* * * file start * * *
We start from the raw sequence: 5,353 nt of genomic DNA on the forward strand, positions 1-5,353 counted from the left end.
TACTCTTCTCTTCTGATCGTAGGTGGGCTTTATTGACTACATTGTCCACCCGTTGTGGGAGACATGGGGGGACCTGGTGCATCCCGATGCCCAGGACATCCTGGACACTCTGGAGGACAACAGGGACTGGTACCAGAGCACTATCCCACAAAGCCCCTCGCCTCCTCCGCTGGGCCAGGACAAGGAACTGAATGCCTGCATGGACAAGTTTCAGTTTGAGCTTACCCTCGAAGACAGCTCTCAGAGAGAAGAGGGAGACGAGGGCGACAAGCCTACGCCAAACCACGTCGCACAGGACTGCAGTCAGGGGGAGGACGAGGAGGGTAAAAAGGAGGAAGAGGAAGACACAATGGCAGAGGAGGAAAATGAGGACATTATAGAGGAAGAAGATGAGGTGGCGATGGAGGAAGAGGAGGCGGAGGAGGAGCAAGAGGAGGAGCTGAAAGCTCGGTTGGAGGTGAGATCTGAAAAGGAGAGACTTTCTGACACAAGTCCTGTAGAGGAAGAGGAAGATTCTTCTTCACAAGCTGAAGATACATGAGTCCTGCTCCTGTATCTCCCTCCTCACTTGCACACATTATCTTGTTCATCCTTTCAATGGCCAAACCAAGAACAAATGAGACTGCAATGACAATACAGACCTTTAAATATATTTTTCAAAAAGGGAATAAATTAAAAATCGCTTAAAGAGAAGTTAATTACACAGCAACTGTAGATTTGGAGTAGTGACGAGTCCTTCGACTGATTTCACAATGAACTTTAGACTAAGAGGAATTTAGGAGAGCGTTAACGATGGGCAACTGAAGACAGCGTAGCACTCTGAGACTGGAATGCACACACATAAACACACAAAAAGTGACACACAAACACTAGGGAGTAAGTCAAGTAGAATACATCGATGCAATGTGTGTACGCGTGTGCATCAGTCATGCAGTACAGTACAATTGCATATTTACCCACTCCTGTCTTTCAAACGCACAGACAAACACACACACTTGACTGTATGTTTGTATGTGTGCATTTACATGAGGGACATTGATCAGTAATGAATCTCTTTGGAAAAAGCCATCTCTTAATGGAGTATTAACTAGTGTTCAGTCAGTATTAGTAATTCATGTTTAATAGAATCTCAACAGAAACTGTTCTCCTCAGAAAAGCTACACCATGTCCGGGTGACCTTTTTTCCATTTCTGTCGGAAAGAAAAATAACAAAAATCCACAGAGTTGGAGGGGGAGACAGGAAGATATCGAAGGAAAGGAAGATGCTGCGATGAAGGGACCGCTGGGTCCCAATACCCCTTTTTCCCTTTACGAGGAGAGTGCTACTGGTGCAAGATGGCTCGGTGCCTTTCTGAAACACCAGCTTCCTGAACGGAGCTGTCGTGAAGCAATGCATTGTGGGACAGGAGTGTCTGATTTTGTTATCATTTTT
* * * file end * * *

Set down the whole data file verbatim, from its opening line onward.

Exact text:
We start from the raw sequence: 5,353 nt of genomic DNA on the forward strand, positions 1-5,353 counted from the left end.
TACTCTTCTCTTCTGATCGTAGGTGGGCTTTATTGACTACATTGTCCACCCGTTGTGGGAGACATGGGGGGACCTGGTGCATCCCGATGCCCAGGACATCCTGGACACTCTGGAGGACAACAGGGACTGGTACCAGAGCACTATCCCACAAAGCCCCTCGCCTCCTCCGCTGGGCCAGGACAAGGAACTGAATGCCTGCATGGACAAGTTTCAGTTTGAGCTTACCCTCGAAGACAGCTCTCAGAGAGAAGAGGGAGACGAGGGCGACAAGCCTACGCCAAACCACGTCGCACAGGACTGCAGTCAGGGGGAGGACGAGGAGGGTAAAAAGGAGGAAGAGGAAGACACAATGGCAGAGGAGGAAAATGAGGACATTATAGAGGAAGAAGATGAGGTGGCGATGGAGGAAGAGGAGGCGGAGGAGGAGCAAGAGGAGGAGCTGAAAGCTCGGTTGGAGGTGAGATCTGAAAAGGAGAGACTTTCTGACACAAGTCCTGTAGAGGAAGAGGAAGATTCTTCTTCACAAGCTGAAGATACATGAGTCCTGCTCCTGTATCTCCCTCCTCACTTGCACACATTATCTTGTTCATCCTTTCAATGGCCAAACCAAGAACAAATGAGACTGCAATGACAATACAGACCTTTAAATATATTTTTCAAAAAGGGAATAAATTAAAAATCGCTTAAAGAGAAGTTAATTACACAGCAACTGTAGATTTGGAGTAGTGACGAGTCCTTCGACTGATTTCACAATGAACTTTAGACTAAGAGGAATTTAGGAGAGCGTTAACGATGGGCAACTGAAGACAGCGTAGCACTCTGAGACTGGAATGCACACACATAAACACACAAAAAGTGACACACAAACACTAGGGAGTAAGTCAAGTAGAATACATCGATGCAATGTGTGTACGCGTGTGCATCAGTCATGCAGTACAGTACAATTGCATATTTACCCACTCCTGTCTTTCAAACGCACAGACAAACACACACACTTGACTGTATGTTTGTATGTGTGCATTTACATGAGGGACATTGATCAGTAATGAATCTCTTTGGAAAAAGCCATCTCTTAATGGAGTATTAACTAGTGTTCAGTCAGTATTAGTAATTCATGTTTAATAGAATCTCAACAGAAACTGTTCTCCTCAGAAAAGCTACACCATGTCCGGGTGACCTTTTTTCCATTTCTGTCGGAAAGAAAAATAACAAAAATCCACAGAGTTGGAGGGGGAGACAGGAAGATATCGAAGGAAAGGAAGATGCTGCGATGAAGGGACCGCTGGGTCCCAATACCCCTTTTTCCCTTTACGAGGAGAGTGCTACTGGTGCAAGATGGCTCGGTGCCTTTCTGAAACACCAGCTTCCTGAACGGAGCTGTCGTGAAGCAATGCATTGTGGGACAGGAGTGTCTGATTTTGTTATCATTTTT